Lessons Learned from Canada’s Emission Trading Systems

Canada has a carbon pricing system to recognize the cost of pollution. It makes it more expensive to use fossil fuels; the more you pollute, the more you pay. Carbon pricing is recognized globally as the most efficient means to reduce greenhouse gas emissions. It works because when fossil fuels cost more, people use less and are incentivized to adopt lower-carbon options. Other methods, such as direct regulations, tend to be more intrusive, inflexible, and expensive.

Canada’s Greenhouse Gas Pollution Pricing Act was first applied in April 2019 at $20/T, increasing by $15/T annually until reaching $170 in 2030. On April 1, 2024, it escalated from $65 to $80/T, roughly translated to 3.3 cents more per liter at the gas station, higher energy bills with fluctuations in crude oil prices adding 10 cents, and increased industrial emissions reduction transparency. Since 2019, the carbon tax has meant 17.6 cents more per liter of gasoline. In jurisdictions where the federal pricing system is in effect, Canada returns approximately 90% of fuel charge proceeds back to families in the province or territory collected, with the remaining 10% to Indigenous communities, farmers, and businesses to invest in increased energy efficiency and emissions reductions. Since last October, about one-third of households in the Atlantic provinces using more expensive heating oil were exempted from paying carbon pricing. Going forward, the federal carbon price continues to be revenue neutral.

The federal pricing system has two parts: a regulatory charge for over 20 fossil fuel sources covered under the Act and its regulations. For example, gasoline, propane, diesel, and natural gas used to generate heat or electricity have the distributor paying the levy, and the cost is passed on to consumers. Secondly, a performance-based system, the Output-Based Pricing System (OBPS), is used by industries such as oil producers, chemical manufacturers, automakers, and coal or gas power plants to pay for emissions above a certain threshold. One or both parts can apply in a jurisdiction.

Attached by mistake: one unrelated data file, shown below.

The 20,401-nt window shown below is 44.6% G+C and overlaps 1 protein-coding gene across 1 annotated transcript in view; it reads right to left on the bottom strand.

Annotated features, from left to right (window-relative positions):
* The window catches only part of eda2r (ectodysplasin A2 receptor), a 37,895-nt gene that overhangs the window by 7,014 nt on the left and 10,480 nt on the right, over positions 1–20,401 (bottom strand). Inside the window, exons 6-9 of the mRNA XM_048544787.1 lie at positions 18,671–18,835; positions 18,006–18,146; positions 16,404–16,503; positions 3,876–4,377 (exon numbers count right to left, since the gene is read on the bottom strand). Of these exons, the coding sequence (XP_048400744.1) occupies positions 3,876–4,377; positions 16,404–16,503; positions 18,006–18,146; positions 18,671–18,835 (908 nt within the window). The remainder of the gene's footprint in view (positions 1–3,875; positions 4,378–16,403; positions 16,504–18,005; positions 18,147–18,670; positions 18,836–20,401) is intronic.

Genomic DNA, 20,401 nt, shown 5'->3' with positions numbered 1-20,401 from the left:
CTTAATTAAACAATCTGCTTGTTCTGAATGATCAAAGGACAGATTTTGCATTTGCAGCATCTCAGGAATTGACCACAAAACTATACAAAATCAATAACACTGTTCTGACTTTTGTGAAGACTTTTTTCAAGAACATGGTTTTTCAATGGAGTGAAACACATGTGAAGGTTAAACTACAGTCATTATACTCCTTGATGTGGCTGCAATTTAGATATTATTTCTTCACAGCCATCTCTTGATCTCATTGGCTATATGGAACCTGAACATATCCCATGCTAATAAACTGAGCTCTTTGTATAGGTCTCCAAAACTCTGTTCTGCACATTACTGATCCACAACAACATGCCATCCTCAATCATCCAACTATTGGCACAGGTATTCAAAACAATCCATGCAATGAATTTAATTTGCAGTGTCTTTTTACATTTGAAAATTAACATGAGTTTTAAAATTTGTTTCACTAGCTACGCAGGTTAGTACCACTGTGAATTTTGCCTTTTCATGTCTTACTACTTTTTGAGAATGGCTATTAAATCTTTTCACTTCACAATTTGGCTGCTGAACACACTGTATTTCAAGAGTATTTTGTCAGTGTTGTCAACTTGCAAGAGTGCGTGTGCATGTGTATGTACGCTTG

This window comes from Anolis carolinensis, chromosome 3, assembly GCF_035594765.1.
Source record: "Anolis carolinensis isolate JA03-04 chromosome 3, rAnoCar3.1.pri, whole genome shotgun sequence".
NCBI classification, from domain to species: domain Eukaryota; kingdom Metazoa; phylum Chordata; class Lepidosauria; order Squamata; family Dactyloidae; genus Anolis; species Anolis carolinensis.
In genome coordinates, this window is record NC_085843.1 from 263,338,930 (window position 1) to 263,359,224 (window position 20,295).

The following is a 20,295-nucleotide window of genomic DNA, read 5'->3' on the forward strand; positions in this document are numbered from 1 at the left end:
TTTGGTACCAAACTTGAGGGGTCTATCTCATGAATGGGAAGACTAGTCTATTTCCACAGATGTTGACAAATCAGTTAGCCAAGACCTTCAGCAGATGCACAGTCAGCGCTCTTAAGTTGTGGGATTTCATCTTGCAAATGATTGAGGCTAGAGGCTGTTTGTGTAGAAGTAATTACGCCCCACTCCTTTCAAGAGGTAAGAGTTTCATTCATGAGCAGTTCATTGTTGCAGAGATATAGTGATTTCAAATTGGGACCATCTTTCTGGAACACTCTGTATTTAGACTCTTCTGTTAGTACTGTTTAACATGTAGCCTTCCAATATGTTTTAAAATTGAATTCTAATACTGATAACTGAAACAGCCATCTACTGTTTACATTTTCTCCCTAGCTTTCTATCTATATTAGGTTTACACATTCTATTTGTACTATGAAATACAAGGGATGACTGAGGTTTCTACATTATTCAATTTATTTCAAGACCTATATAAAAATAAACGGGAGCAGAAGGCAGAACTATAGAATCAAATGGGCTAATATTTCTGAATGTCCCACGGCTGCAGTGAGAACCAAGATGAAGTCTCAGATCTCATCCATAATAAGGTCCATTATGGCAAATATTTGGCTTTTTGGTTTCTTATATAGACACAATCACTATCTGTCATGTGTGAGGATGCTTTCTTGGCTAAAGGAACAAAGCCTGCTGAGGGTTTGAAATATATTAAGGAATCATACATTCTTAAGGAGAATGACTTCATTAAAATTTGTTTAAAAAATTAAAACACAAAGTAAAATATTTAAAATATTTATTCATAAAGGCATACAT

The approach is flexible: any province or territory can design its pricing levy on emissions, ensuring national standards are reached or adopt the federal pricing system. The federal government published updated standards in August 2021 for the 2023 to 2030 period to make these systems more comparable across Canada and more effective in driving the reductions needed to meet Canada’s 2030 and 2050 targets.

The Canada Revenue Agency administers the fuel charge component. OBPS is an Environment and Climate Change Canada program to fund industrial emitters in cutting emissions and re-investing in cleaner technologies and processes.

Both parts of the federal pricing system apply in Manitoba, Nunavut, PEI, and the Yukon. The federal fuel charge applies alongside provincial carbon pricing systems for Alberta, New Brunswick, Newfoundland and Labrador, Nova Scotia, Ontario, and Saskatchewan industries. Alternative  British Columbia, the, and Quebec systems meet federal benchmark requirements. However, neither part of the federal pricing system applies in those jurisdictions.

By putting an explicit price on carbon emissions, the tax and other climate policies have reduced emissions by about 8% since 2019. Carbon pricing is estimated to contribute as much as one-third of Canada’s emissions reductions in 2030. A recent open letter (March) to the Prime Minister from hundreds of economists defended the carbon tax policy and its gaining results.

Lessons learned – Carbon pricing has a bigger impact over time. Still, it is difficult to quantify since it’s not the only climate policy in Canada, and the consumer changes people make as a result are not easy to measure. Behavioral studies show that people tend to have a more robust emotional response to losses than equivalent gains. As of the April 1 increase, many Canadians and seven provincial premiers opposed the increases, particularly Canada’s opposition party. To date, alternative policies to reduce emissions have not been presented or identified at the exact low cost of carbon pricing.

The National Observer states that dropping carbon pricing infrastructure would put Canada at odds with the vast majority of our major trading partners at the very moment when they will be accelerating their investments in clean energy and decarbonization. University of Alberta economics professor Andrew Leach notes in his recent book, “There is no option for business as before. Our choice will increasingly become whether to act responsibly on our initiative or have standards imposed on us by the rest of the world.”

This Post was submitted by Climate Scorecard Canada Country Manager Diane Szoller.


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